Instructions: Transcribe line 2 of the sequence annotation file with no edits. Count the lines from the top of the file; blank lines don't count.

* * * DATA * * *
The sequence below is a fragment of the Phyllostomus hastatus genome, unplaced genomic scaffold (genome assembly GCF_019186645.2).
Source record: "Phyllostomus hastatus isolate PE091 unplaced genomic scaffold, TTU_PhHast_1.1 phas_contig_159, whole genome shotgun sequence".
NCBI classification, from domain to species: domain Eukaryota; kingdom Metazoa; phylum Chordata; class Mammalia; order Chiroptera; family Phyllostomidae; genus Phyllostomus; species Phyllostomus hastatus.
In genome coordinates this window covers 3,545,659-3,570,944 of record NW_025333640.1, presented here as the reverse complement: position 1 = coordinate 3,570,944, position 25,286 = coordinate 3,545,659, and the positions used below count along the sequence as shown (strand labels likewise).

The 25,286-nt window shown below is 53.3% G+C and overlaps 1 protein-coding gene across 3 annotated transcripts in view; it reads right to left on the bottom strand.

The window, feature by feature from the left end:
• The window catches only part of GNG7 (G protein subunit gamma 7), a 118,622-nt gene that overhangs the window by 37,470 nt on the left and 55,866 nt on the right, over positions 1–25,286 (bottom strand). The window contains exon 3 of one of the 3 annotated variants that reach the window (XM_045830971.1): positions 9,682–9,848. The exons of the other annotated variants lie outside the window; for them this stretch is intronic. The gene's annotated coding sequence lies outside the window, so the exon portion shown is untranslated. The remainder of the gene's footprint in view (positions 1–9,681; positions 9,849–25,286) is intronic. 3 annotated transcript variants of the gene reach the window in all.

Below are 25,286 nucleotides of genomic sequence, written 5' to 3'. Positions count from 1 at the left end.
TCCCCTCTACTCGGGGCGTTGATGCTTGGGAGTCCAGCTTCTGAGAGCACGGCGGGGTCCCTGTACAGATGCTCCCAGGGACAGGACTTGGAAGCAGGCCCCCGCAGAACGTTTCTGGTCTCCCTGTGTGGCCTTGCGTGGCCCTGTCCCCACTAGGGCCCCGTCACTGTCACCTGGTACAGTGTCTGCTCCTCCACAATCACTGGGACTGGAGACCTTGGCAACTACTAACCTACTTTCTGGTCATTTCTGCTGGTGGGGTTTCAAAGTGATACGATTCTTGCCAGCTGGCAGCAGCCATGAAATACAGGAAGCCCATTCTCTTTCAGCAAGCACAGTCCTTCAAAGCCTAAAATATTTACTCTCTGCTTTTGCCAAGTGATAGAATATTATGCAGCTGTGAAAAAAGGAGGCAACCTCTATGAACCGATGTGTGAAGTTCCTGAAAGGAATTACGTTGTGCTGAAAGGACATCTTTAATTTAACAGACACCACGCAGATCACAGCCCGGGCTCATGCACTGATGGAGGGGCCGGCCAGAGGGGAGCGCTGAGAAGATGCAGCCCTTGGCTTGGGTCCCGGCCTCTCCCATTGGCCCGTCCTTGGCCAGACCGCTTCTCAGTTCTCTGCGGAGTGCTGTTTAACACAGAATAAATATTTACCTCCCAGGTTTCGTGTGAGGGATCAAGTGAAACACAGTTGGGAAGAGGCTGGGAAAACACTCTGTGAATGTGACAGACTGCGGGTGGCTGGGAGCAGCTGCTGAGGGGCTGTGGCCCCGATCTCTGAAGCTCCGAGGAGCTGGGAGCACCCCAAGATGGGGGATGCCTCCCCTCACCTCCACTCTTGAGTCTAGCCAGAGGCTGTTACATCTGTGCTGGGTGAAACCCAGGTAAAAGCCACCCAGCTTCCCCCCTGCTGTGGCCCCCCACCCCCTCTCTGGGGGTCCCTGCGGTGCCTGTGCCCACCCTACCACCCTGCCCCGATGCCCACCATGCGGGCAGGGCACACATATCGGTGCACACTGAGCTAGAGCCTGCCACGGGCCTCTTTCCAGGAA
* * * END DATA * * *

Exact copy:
Source record: "Phyllostomus hastatus isolate PE091 unplaced genomic scaffold, TTU_PhHast_1.1 phas_contig_159, whole genome shotgun sequence".